In your experience, what should a) individuals b) society, and c) the government do to better support people suffering from mental illness?
Individuals: Please take the time to learn about mental health. Take care of your mental, physical, social, and spiritual needs. Be kind to yourself and others. Seek professional help as necessary. If you are in crisis, please call 911 or go to your nearest hospital.
Society: We need more educational resources and public service announcements about mental health and wellness. I am encouraged that more primary care doctors are screening patients for anxiety and depression.
The government: I would hope to see more funding allocated for researching mental illness and mental wellness, especially among people of various cultures.
What are your 5 strategies you use to promote your own well-being and mental wellness? Can you please give a story or example for each?
- I practice deep breathing. It helps to calm and refuel my body. This is the technique: Inhale for the count of 4, hold for the count of 4, and exhale as if you are taking all the air out of a balloon. Repeat 5 times.
- I tend to my spiritual needs with the use of mindfulness, meditation, and prayer. I begin each morning and end each day with mindfulness and prayer. It helps to center me.
- I take care of my social needs by intentionally scheduling and spending time with fun and encouraging people! Life if more than just dreary obligations and stress! It’s okay to have fun! In fact, your health depends on it! I also volunteer to give back to communities in need.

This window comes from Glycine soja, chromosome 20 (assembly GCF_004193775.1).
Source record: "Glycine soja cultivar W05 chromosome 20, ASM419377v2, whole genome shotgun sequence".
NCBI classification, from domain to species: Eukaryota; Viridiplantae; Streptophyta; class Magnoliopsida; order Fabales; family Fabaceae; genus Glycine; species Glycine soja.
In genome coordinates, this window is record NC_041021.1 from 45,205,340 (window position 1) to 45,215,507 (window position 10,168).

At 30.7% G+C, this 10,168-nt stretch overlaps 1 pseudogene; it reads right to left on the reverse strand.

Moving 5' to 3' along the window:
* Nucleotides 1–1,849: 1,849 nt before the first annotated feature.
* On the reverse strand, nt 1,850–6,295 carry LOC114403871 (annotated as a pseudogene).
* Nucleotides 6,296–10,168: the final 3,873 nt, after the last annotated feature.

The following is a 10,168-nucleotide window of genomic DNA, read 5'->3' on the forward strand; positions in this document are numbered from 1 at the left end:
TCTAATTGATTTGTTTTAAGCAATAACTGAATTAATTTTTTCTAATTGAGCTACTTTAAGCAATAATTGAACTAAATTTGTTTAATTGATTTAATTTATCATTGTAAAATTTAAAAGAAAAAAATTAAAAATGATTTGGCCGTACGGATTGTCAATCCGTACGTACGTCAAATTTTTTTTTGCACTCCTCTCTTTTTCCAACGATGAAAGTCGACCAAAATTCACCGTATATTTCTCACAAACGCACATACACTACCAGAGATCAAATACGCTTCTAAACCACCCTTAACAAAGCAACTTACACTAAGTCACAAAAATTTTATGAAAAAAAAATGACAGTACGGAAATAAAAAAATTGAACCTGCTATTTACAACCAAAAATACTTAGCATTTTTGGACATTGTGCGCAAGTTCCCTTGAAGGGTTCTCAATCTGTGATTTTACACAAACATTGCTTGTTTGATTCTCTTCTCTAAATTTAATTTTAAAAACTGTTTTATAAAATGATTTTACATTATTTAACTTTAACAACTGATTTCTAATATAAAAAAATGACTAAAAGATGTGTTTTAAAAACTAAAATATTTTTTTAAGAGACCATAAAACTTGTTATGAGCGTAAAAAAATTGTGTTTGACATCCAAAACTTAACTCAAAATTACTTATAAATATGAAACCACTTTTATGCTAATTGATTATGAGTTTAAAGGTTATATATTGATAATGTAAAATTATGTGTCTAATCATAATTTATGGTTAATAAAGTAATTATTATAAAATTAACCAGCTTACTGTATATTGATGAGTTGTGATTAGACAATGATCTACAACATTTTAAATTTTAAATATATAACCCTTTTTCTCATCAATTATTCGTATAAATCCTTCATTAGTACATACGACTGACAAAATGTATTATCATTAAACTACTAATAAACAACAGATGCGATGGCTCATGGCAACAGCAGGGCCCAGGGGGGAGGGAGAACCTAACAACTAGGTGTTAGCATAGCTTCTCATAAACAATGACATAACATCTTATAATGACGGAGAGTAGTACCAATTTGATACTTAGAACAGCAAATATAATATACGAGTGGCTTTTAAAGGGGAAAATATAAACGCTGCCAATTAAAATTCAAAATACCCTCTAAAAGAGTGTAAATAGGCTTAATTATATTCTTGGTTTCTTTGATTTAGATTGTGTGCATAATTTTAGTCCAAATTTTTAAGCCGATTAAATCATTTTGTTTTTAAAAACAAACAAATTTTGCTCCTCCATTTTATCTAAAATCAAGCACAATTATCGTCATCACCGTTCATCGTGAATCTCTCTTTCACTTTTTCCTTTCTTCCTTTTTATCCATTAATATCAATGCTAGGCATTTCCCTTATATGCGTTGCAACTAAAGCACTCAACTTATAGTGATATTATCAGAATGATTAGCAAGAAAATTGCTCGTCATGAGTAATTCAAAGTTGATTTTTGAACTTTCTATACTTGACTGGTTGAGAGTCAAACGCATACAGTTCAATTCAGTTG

- I go for daily mindful walks. Mindful strolling beats mindless scrolling.
- I practice gratitude and savoring the good moments of my life. This helps rewire my brain to balance my worry thoughts with experiences of joy.
What are your favorite books, podcasts, or resources that inspire you to be a mental health champion?
Books: The Anxiety Workbook, DBT Skills Handouts and Worksheets
App: Ten Percent Happier App
If you could tell other people one thing about why they should consider making a positive impact on our environment or society, like you, what would you tell them?
Take care of your mind, body, and spirit to become the type of leader that this world needs.
How can our readers follow you online?
LinkedIn: (99+) Hazel Navarro, LICSW | LinkedIn
This was very meaningful, thank you so much. We wish you only continued success on your great work!
About the Interviewer: Inspired by the father of PR, Edward Bernays (who was also Sigmund Freud’s nephew), Michelle Tennant Nicholson researches marketing, mental injury, and what it takes for optimal human development. An award-winning writer and publicist, she’s seen PR transition from typewriters to Twitter. Michelle co-founded WasabiPublicity.com.